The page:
In the two weeks since that sparring, Mikhail had kept Tara on archery, shooting targets. No swords, and certainly, no axes. Everyone else had avoided her like she had Cholera.

“A lot to learn, eh?” The Nord woman said. “And, you think you can learn a lot at the Guild?”

Tara took a sip of her ale, and, thankfully, didn’t choke this time. “I don’t know.”

“What’s your name?”

“Tara. Tara Blaton,” she answered.

“Well, Tara Blaton, I have a proposal for you,” The woman said.

Tara raised an eyebrow.

“How about you travel with me, Freta Snow-Shield. Help me with the jobs I pick up, and I’ll train you to fight like a true Nord does. Not whatever nonsense sword play that passes for training at these guilds.”

“What? Really?” Tara asked. She hadn’t planned to stay in Anvil much longer. She intended to leave and explore, maybe head east to Skingrad, and then south to Bravil before winter set in. See if she could find a College of Whispers. There was another place to learn magic in Cyrodiil. Farris had cut her off from the Synod, but she wasn’t done in her search. The Fighter’s Guild had been a place to pick up some skills, and be a place to sleep, but, now, with them all avoiding her, she’d felt aimless and more alone than ever.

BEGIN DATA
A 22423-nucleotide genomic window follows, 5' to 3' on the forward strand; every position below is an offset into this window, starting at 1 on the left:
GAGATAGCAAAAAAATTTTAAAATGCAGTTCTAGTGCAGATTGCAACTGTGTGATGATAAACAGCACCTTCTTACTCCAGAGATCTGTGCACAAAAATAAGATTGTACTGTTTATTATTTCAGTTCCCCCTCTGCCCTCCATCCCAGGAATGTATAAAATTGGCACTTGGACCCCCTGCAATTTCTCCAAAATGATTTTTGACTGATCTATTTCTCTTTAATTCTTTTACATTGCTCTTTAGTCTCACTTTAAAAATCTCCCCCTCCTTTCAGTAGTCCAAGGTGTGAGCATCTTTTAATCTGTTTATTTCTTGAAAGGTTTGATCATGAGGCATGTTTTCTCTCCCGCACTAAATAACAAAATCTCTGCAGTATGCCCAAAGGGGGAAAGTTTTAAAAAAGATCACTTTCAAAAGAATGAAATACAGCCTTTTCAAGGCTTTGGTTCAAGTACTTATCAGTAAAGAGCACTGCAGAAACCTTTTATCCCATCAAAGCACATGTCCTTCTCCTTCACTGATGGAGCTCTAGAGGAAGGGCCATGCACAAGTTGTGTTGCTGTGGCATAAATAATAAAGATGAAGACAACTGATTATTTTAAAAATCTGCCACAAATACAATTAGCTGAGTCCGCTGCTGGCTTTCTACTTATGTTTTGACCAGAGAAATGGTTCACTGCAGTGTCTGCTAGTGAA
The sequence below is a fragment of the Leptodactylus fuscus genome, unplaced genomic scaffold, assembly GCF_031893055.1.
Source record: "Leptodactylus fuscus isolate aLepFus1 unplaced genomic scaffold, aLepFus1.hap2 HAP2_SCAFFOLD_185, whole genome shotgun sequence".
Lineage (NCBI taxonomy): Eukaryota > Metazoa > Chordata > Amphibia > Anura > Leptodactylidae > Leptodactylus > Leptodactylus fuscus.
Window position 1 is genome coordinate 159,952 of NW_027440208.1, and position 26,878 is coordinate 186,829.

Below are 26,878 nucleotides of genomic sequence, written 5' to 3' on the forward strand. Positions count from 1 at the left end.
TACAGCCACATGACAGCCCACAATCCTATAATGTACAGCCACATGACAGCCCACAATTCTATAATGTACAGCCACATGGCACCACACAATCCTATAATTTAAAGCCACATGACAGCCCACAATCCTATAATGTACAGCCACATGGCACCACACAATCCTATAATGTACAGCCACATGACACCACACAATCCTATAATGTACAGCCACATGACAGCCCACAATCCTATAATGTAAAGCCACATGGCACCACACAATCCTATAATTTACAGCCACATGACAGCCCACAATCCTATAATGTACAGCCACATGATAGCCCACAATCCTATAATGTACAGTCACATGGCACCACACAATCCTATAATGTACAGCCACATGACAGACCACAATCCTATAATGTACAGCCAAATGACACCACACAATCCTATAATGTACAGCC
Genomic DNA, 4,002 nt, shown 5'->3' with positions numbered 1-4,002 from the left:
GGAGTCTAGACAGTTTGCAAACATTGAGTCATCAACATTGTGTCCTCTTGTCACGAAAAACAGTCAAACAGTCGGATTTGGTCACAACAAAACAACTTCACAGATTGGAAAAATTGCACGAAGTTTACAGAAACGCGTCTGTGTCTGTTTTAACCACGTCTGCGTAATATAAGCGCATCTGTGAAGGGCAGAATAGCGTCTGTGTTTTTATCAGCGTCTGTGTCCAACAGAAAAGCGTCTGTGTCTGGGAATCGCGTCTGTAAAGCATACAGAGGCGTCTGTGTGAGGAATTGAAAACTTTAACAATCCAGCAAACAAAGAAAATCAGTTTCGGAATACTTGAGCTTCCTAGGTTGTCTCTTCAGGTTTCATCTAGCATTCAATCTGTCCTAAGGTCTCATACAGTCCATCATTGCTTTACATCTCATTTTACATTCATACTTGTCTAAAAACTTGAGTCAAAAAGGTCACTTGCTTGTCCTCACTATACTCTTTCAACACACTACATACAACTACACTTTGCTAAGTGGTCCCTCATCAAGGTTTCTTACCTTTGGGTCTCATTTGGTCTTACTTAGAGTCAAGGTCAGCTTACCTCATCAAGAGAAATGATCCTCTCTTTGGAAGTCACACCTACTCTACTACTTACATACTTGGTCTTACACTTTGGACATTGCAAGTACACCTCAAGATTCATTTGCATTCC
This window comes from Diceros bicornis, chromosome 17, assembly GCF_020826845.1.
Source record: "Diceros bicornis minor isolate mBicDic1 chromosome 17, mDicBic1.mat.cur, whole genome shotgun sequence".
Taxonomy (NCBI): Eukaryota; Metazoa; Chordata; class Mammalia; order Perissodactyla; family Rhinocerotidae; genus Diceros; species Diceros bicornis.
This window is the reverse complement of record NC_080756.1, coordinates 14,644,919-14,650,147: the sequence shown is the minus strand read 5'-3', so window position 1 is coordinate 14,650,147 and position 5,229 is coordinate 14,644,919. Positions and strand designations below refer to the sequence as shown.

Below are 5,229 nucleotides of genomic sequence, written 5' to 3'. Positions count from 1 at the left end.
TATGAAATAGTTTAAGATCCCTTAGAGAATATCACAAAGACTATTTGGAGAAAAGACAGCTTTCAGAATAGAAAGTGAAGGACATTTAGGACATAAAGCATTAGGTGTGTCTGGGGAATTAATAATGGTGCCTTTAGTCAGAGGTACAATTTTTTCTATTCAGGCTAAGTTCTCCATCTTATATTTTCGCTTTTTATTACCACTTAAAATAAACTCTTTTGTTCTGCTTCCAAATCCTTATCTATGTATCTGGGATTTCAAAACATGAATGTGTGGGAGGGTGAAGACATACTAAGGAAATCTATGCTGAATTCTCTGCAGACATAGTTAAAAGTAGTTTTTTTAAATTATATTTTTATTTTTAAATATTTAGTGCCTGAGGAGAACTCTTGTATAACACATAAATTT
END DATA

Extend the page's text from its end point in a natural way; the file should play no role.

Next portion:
“Why would you want me with you? We just met,” Tara asked. “I…”

Freta smiled. Her eyes lit up and she leaned in. Tara’s breath caught in her throat. Freta reached out and lightly touched her hair.

Softly, she said, “With your hair of fire and emerald eyes, you are the most beautiful woman I have ever laid eyes on. Keep me company. Let me show you…wonders.”

Tara felt the world fade away. She remembered to breathe.

“Okay,” she answered, just as softly.

(shout out to froztee for Shield Sisters Re-Imaged mod) 

4E 186 – Calm and Fury

Little Tara

Mira watched the sunlight flash off of Tara’s hair and felt a pang of jealousy. Such a striking red, as if fire and passion had melded into one. Mira’s own black hair felt dull in compassion.

She watched her little sister giggle and point at the chickens in the yard. “Chick! Chick, chick!” she giggled and chased the nearest one, which squawked and bolted across the field.

“Yes, chickens, my little Tara,” Mira told her, smiling. “You shouldn’t chase them. They won’t lay eggs for breakfast.”

“Eggs!” Tara agreed.

A loud shattering came from behind them, and both Mira and Tara quieted and looked back at their home. Mom and Dad were still fighting. Mira had hoped they’d settle down by now. She’d brought Tara out to “play” and avoid the worst of the fight almost an hour ago. The same fight, on a different day.

Turning back to Tara, Mira said, “Let’s go pick flowers!”